Security forces went door-to-door through a bullet-pocked Jamaican slum on Thursday and said at least 74 people were killed in four days of gunbattles as they searched for a reputed drug lord.
The target of the manhunt, Christopher "Dudus" Coke, was nowhere to be found.
"We are still searching for Mr. Coke," said Deputy Police Chief Glenmore Hinds. "Certainly we can't disclose where we are looking."
Hinds said police and soldiers have found 73 bodies, three of which were killed in incidents not related to the raid.
"The 73 bodies we're speaking about are all civilians," Hinds said. "But civilians are sometimes gunmen and gunwomen."
He confirmed three police officers were killed in the fighting, and the army earlier said a soldier was killed as well. Twenty-eight security forces were injured. Hinds denied claims by residents that police were burning some bodies.
Security forces were in control in Tivoli Gardens, the slum where Coke enjoys widespread support and is referred to as "president." They let residents move about freely beginning Thursday afternoon.
Sporadic gunfire could still be heard in the neighboring slum of Denham Town, where some streets remained barricaded by local gang members.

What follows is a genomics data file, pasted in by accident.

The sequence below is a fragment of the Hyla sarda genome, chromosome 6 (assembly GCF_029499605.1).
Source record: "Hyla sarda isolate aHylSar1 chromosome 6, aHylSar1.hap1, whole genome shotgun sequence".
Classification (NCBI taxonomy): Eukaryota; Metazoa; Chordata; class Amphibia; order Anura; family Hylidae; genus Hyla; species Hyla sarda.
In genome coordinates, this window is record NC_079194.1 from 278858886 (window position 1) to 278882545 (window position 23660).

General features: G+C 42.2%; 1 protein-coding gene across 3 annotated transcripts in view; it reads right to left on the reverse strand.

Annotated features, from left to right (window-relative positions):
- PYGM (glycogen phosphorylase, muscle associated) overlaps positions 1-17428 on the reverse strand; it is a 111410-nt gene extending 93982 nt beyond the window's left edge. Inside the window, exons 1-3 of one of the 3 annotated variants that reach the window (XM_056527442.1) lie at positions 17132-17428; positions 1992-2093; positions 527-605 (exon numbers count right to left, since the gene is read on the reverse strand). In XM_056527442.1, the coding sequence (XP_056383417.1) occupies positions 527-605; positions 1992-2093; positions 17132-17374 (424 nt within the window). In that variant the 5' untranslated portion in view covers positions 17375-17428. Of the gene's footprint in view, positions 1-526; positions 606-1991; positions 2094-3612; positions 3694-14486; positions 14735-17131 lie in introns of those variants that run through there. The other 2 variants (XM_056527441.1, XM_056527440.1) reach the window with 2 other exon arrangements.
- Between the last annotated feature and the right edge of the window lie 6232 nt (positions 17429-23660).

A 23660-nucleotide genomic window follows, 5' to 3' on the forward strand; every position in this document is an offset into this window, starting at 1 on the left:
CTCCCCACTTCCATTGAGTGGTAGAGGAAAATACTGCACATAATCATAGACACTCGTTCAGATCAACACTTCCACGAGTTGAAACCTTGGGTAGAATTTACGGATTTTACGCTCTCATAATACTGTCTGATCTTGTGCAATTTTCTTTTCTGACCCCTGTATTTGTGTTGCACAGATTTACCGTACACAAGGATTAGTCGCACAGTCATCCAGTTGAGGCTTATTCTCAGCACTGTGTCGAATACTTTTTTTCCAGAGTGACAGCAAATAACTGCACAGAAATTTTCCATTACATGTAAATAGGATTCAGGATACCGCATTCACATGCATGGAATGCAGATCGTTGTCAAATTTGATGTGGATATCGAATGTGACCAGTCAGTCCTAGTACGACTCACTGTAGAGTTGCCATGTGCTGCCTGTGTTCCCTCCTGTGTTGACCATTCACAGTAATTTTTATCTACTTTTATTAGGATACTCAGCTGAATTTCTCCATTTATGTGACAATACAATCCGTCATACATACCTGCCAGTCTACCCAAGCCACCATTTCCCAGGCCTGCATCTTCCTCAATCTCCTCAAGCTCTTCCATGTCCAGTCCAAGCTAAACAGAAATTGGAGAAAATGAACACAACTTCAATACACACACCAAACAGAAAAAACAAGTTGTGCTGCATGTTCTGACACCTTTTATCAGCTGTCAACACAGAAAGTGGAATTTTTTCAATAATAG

A crowd of some 100 people in Denham Town pointed at May Pen cemetery, shouting to reporters: "There are a lot of bodies over there." Soldiers patrolled the cemetery and barred anyone from entering.
The director of Jamaica's Red Cross said he was trying to get access to the neighborhood.
"We know there are people with urgent needs there," Jaslin Salmon said. "We've also been told there are bodies in there."
More than 500 people have been arrested in connection with the four days of fighting, most of them in Tivoli Gardens. Police were searching for weapons, but so far have found only six weapons and 7,000 rounds of ammunition, Hinds said.
Community groups said police should have expected the violent reaction to the raid, especially since Coke supporters had been hoarding weapons since the U.S. demanded his extradition last August. Prime Minister Bruce Golding, whom Coke helped get elected, had wavered nine months before agreeing to extradite him.
Information Minister Daryl Vaz said officials are trying to identify the bodies and that the government will launch an independent investigation into police actions in the raid.
The four-day gunbattle occurred around the capital on Jamaica's south coast, far from the tourist resorts on the north shore of the Caribbean island.